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The Tory Sleaze narrative is not going away – politicalbetting.com

SystemSystem Posts: 8,489
edited November 10 in General
The Tory Sleaze narrative is not going away – politicalbetting.com

The vice-chair of the Conservative Party has resigned because he feels he can no longer defend the PM's handling of corruption allegations.This is big.https://t.co/T0oircROWi

Read the full story here

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Comments

  • JBriskin3JBriskin3 Posts: 779
    First (btw I'm not 15)
  • JBriskin3JBriskin3 Posts: 779
    Adam Boulton on leaving Sky News: ‘We baby boomers have had our day’
    After spending 33 years at the channel, Boulton is departing Sky News. It’s over for the public school, Oxbridge, male old guard, he says

    Paywall that I can't access -

    https://www.thetimes.co.uk/article/adam-boulton-on-leaving-sky-news-we-baby-boomers-have-had-our-day-hhkrv33sb
  • TheWhiteRabbitTheWhiteRabbit Posts: 11,589
    edited November 10
    One thing I wondered was his hourly rate.

    Withers appeared to be paying him almost £1,000 per hour.

    I can get most property QCs for that, quite commonly substantially less. Are they making a loss? Or is he doing more hours than reported?
  • It may well continue for a time but events will come along and the agenda will change

    However I expect the damage will be evident in the polling for a while and the two by elections will be a very good test
  • JosiasJessopJosiasJessop Posts: 26,158
    One thing that worries me: if things continue like this, it's going to become impossible to contemplate being an MP without either a great socking amount of money in the bank, or the support of an organisation that is beyond 'reproach'. It's especially bad if you only get to serve one term, and have to try to pick up a career afterwards.

    In this current (IMO toxic) environment, I'd be trying to make as few expenses claims as possible, even where they are reasonable - and be unfairly out-of-pocket as a result.
  • TheWhiteRabbitTheWhiteRabbit Posts: 11,589

    One thing that worries me: if things continue like this, it's going to become impossible to contemplate being an MP without either a great socking amount of money in the bank, or the support of an organisation that is beyond 'reproach'. It's especially bad if you only get to serve one term, and have to try to pick up a career afterwards.

    In this current (IMO toxic) environment, I'd be trying to make as few expenses claims as possible, even where they are reasonable - and be unfairly out-of-pocket as a result.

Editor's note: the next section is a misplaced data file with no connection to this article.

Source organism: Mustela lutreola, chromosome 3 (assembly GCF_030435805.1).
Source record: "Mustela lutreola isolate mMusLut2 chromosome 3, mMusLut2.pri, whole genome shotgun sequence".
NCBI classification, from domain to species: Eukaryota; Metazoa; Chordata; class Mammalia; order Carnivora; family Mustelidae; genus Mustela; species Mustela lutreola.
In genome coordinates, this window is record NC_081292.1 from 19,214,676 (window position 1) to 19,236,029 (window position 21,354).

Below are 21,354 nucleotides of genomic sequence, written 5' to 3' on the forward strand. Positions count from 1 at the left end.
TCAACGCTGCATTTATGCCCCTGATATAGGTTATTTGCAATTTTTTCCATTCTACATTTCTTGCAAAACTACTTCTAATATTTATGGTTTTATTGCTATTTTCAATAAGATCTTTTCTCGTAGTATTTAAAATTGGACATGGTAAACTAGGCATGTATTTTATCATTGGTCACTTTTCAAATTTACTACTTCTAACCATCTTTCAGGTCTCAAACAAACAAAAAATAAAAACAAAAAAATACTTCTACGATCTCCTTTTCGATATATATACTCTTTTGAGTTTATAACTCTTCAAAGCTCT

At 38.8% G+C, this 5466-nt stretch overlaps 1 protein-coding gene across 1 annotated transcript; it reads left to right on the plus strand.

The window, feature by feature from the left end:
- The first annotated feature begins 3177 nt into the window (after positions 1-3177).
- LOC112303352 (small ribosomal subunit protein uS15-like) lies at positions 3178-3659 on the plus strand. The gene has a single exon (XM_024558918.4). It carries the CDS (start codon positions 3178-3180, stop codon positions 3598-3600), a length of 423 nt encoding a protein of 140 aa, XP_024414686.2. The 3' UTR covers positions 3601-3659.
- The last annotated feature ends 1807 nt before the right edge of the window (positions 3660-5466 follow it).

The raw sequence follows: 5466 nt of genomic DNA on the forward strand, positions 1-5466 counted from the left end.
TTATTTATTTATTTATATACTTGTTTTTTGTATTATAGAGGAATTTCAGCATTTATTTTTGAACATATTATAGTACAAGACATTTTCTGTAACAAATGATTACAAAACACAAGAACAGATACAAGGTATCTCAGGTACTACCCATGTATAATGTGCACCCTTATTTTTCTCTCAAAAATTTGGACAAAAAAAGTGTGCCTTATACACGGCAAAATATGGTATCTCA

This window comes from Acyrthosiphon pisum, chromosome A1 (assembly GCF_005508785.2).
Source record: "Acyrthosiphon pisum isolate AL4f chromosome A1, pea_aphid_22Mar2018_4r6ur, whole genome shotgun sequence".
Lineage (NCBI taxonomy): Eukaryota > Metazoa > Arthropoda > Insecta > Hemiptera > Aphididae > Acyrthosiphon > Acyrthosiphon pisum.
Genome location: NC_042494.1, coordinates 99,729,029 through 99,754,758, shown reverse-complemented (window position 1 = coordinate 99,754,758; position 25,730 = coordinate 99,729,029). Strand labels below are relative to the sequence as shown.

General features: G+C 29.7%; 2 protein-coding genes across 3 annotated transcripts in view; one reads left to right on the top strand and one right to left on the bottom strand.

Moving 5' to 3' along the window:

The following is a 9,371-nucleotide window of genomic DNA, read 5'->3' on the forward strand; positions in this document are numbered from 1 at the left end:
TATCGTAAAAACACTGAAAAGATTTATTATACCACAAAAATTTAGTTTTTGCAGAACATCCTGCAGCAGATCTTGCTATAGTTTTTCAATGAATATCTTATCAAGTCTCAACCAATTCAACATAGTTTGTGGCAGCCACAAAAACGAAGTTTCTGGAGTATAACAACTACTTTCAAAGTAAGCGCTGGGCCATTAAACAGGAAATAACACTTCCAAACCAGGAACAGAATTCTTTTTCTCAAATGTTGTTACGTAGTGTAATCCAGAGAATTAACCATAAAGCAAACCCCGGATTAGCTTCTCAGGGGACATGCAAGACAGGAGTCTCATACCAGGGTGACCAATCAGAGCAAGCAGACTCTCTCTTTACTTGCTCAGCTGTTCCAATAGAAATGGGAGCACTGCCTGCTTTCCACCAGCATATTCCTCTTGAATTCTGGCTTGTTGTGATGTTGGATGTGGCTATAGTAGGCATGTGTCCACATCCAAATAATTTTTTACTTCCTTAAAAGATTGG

We have to move MP office costs out of the category of expenses, for a start.
  • FarooqFarooq Posts: 2,142

    It may well continue for a time but events will come along and the agenda will change

    However I expect the damage will be evident in the polling for a while and the two by elections will be a very good test

    What do you think success and failure look like for the upcoming by-elections, from the Conservatives point of view?

    I think preservation/increasing of the existing percentages will be a big success. Losing either will be a disaster. I think dropping below 50% in Old Bexley or 40% in North Shropshire will be a disappointment.
  • HYUFDHYUFD Posts: 90,376
    Farooq said:

    It may well continue for a time but events will come along and the agenda will change

    However I expect the damage will be evident in the polling for a while and the two by elections will be a very good test

    What do you think success and failure look like for the upcoming by-elections, from the Conservatives point of view?

    I think preservation/increasing of the existing percentages will be a big success. Losing either will be a disaster. I think dropping below 50% in Old Bexley or 40% in North Shropshire will be a disappointment.
    As long as they hold both it will be a success, given the Conservatives have not held a seat in a by election since Sleaford and North Hykeham in 2016
  • Farooq said:

    It may well continue for a time but events will come along and the agenda will change

    However I expect the damage will be evident in the polling for a while and the two by elections will be a very good test

    What do you think success and failure look like for the upcoming by-elections, from the Conservatives point of view?

    I think preservation/increasing of the existing percentages will be a big success. Losing either will be a disaster. I think dropping below 50% in Old Bexley or 40% in North Shropshire will be a disappointment.
    I would assume it being near Christmas apathy may be in evidence but both seats retained with reduced majorities, though North Shropshire may surprise and it is being rumoured Rory may stand
  • TOPPINGTOPPING Posts: 31,884

    One thing that worries me: if things continue like this, it's going to become impossible to contemplate being an MP without either a great socking amount of money in the bank, or the support of an organisation that is beyond 'reproach'. It's especially bad if you only get to serve one term, and have to try to pick up a career afterwards.

    In this current (IMO toxic) environment, I'd be trying to make as few expenses claims as possible, even where they are reasonable - and be unfairly out-of-pocket as a result.